3}Crashing Down/Long Way Around by Eagle-Eye Cherry. This one I'm not quite sure of as to what the stories might be of these songs. I originally found "Living In The Present Future" (2000) in the discount rack at FYE and since it was only a few dollars, I took a chance on it, and it does not disappoint. I thought I might have figured out what they were about, but in the end, they're two very fine songs, of which the second features vocals by his half-sister Nenah Cherry.

4}American Standard by Seven Mary Three. In my opinion, this entire c.d. tells one very dark depressing story from beginning to end. I've written about this particular c.d. here, but the first two tracks still stick out in my memory some fifteen years later as the creepiest songs I've ever listened to. "Cumbersome" works on a theme of the apocalypse (in my opinion) which was a continuation of a similiar depressing theme of the song "The Water's Edge".

So how 'bout you? Do you still listen to music in much the same way, or since you began writing and/or blogging, has the way you listen to music radically changed like mine?


  1. Lana often quotes various song lyrics to me. I almost never get the references. I actually hardly ever listen to the lyrics of a song. I have quite a few CDs where the words are sung in German, Spanish, Japanese or other languages that I don't know. Doesn't detract from my enjoyment of the music at all.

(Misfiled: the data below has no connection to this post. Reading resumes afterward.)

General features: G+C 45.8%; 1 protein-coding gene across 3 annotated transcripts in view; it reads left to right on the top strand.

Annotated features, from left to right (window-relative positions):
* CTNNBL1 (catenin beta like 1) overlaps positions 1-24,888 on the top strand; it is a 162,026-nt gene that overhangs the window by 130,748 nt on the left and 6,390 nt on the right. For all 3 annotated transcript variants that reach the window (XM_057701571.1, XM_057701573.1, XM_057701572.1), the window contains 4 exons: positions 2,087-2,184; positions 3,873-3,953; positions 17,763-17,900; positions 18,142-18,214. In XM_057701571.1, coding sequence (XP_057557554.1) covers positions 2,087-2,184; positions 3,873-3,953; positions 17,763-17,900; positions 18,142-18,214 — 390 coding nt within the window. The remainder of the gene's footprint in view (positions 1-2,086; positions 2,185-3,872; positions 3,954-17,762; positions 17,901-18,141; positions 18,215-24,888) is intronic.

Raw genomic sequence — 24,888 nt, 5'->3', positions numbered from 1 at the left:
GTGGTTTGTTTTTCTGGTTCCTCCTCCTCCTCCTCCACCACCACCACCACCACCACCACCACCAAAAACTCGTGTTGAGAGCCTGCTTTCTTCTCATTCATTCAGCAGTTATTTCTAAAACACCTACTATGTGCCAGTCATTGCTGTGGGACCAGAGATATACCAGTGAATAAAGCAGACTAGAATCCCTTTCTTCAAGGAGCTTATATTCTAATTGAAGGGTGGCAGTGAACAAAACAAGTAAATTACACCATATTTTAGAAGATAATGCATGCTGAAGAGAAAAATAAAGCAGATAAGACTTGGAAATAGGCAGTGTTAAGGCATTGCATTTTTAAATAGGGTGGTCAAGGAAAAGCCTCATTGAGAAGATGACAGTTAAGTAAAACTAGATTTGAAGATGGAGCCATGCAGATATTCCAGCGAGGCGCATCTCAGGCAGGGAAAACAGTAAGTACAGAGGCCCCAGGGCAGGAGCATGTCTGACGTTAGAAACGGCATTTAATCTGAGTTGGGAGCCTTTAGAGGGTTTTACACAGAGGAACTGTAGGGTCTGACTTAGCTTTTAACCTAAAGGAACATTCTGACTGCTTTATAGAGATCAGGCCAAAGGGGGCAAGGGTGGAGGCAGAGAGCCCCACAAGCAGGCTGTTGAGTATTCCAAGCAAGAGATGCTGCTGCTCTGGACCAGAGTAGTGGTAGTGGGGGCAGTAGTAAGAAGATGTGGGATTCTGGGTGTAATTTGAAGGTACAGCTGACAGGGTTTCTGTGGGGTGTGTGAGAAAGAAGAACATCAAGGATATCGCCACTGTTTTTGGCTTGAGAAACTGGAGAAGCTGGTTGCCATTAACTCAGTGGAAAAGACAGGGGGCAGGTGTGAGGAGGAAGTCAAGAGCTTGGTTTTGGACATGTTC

2. Music has always been it's own language to me. I can't imagine my life without it.

  3. Tough question. Music has always moved me, starting back in the day with those 70s' concerts. And still, I appreciate it the most live. I don't think it's so much the lyrics, as the entire process of creating the unique rock music form of art ... the music, the lyrics, atmosphere, attitude, message in it all. I think that my interpretation and appreciation of it has changed and matured over the years, so that I enjoy it even more now, rather than leaving that music part of my life behind.

  4. I've always been a lyric listener. Some musicians write incredibly well.

  5. I confess that I don't often take the time to listen to lyrics - so often music ends up being the background music.

    A long time ago, I was in a building that housed a radio station and I was on the elevator with the band Pure Prairie League. They couldn't have been nicer to an awestruck teenager and I've always love that song you mention.

  6. The Comedians written by (I believe) Elvis Costello is such a great song. And that whole album is extraordinary.